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article imageOp-Ed: Two Iranian tankers abort delivery after US threats

By Ken Hanly     May 30, 2020 in Politics
For several days now there have been gasoline deliveries to Venezuela as several of the five tankers sailing from Iran have arrived in Venezuela after being escorted by the Venezuelan military and have offloaded their cargos of fuel.
Final deliveries blocked by US actions
The final deliveries
of fuel have been disrupted by US threats to sanction the individual boats carrying the gasoline. Reportedly, these threats have halted the final delivery of all the gasoline although it would seem that at least two or three of the vessels have already delivered their oil. All along there were fears that the US might actually intercept the tankers as there are US military vessels near to Venezuela. However this did not happen.
The ships are Greek-owned, and banking sanctions could be problematic for them as well as the fact they would be unable to transact business with the US. The US could also interfere in any international banking transactions as the US has considerable control over SWIFT.
US uses SWIFT to enforce sanctions on countries such as Iran and Venezuela
The US has enough influence on SWIFT
that it can force SWIFT not to allow countries it sanctions to use SWIFT services. As a result such countries need to use other methods of finance. The gasoline sales by Iran are paid for in gold that was flown to Iran. The US has sanctioned a Chinese company that it claims had facilitated the gold shipment.
The extra-territorial application of US sanctions
Theoretically US sanctions should apply only to business those sanctioned try to carry out with the US. However, the US uses its financial clout in institution such as SWIFT to enforce its sanctions outside its territory. Also many countries and companies do considerable business with the US even if they themselves are not sanctioned the US can threaten them with cutting off business dealings with them should they not obey the US sanctions.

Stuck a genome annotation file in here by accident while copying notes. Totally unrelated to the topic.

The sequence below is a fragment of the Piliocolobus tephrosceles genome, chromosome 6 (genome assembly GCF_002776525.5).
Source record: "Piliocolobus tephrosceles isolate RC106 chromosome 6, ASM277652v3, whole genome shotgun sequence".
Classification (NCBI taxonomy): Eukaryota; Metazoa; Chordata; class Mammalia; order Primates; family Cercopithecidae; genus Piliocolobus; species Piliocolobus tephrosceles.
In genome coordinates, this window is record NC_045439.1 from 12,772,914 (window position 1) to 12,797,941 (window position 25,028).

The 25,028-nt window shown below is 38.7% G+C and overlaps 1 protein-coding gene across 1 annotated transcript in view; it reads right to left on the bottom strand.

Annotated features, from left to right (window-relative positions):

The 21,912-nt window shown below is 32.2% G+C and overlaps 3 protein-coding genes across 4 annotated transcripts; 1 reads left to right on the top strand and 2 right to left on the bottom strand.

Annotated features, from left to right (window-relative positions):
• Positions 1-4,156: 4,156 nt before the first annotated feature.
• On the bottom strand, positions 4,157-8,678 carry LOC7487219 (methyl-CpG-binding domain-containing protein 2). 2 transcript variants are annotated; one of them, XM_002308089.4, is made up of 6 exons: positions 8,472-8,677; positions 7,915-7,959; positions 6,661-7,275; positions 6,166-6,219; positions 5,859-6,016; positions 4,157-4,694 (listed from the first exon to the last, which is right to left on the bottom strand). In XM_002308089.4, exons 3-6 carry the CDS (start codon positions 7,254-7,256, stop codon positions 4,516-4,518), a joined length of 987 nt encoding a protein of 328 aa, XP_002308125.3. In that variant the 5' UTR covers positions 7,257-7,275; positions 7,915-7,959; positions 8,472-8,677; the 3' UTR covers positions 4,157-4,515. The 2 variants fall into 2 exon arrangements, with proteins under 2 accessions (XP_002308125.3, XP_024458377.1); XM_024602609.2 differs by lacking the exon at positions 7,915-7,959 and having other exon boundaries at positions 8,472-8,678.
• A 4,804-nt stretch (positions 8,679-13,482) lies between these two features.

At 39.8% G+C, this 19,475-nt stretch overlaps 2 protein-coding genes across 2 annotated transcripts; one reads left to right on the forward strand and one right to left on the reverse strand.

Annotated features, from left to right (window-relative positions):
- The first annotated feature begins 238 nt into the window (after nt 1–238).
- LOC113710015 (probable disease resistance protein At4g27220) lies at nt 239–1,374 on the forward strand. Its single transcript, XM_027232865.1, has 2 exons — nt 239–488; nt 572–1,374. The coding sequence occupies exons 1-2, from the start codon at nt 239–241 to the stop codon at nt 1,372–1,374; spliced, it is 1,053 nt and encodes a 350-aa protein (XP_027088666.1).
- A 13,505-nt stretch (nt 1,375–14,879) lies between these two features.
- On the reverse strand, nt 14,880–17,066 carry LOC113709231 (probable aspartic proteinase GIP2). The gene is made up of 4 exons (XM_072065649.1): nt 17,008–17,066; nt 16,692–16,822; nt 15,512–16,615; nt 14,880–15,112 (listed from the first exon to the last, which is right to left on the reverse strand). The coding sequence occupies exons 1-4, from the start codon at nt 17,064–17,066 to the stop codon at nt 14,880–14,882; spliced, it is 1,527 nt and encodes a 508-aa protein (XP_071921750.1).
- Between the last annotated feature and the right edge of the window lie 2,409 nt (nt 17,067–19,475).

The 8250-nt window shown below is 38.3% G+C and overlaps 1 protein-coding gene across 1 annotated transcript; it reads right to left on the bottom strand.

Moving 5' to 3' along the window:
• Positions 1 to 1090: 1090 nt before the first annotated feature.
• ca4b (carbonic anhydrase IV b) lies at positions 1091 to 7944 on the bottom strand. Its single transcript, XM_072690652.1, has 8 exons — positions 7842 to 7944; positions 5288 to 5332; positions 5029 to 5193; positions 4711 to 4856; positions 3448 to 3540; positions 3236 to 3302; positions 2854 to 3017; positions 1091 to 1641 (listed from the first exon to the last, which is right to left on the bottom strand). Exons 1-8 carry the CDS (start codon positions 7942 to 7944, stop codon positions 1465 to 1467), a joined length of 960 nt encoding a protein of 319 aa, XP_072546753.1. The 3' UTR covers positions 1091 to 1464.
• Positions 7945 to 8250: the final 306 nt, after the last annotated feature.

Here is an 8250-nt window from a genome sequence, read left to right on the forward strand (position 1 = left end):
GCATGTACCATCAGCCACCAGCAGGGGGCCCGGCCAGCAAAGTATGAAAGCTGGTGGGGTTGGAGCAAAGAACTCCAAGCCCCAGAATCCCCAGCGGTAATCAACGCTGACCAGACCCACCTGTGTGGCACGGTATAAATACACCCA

The EU is developing its own international finance system that will help EU countries to get around US sanctions. Many countries also are beginning to avoid the use of US dollars in trade and using other currencies in order to depend less on US influenced international financial systems. Some countries are even trading goods for other goods.
US decided upon intervention a bit late
The US had been issuing threats against the tankers ever since the deliveries began but did not interfere until now when much of the gasoline is already delivered. There were US ships in the Caribbean and the US was threatening to do something aggressive. But so far they have carried out no interceptions, so it is unlikely that there will be any direct interception of an Iranian tanker. However a recent report claims that two of the Iranian tankers have scrapped their delivery plans: "Two Liberian-flagged, Greek-owned ships that "were en route to Venezuela carrying Iranian fuel, scrapped their deliveries after the U.S. threatened sanctions," a senior U.S. official told Fox News."
The US has been supporting a coup attempt by Juan Guaido against the presidency of Nicolas Maduro. So far all US attempts have failed.
However US envoy Elliot Abrams warned all nations that allowing Iran to sell gasoline to Venezuela is a "very dangerous transaction to assist. They do not suggest that trying to disrupt a peaceful trading transaction between two sovereign nations is not only dangerous but against international law. The US has already sanctioned a Chinese company as mentioned just for facilitating this transaction. The US wants to police the world under rules it makes even when these rules are against international law and peaceful trading relations between sovereign countries.
UPDATE: More recent report claims that the fifth tanker has entered Venezuelan waters: https://www.presstv.com/Detail/2020/06/02/626573/Iran-Venezuela-tanker-Clavel-sanctions-
This opinion article was written by an independent writer. The opinions and views expressed herein are those of the author and are not necessarily intended to reflect those of DigitalJournal.com
More about US extraterrorial sanctions, US venezuela relations, US Iran relations
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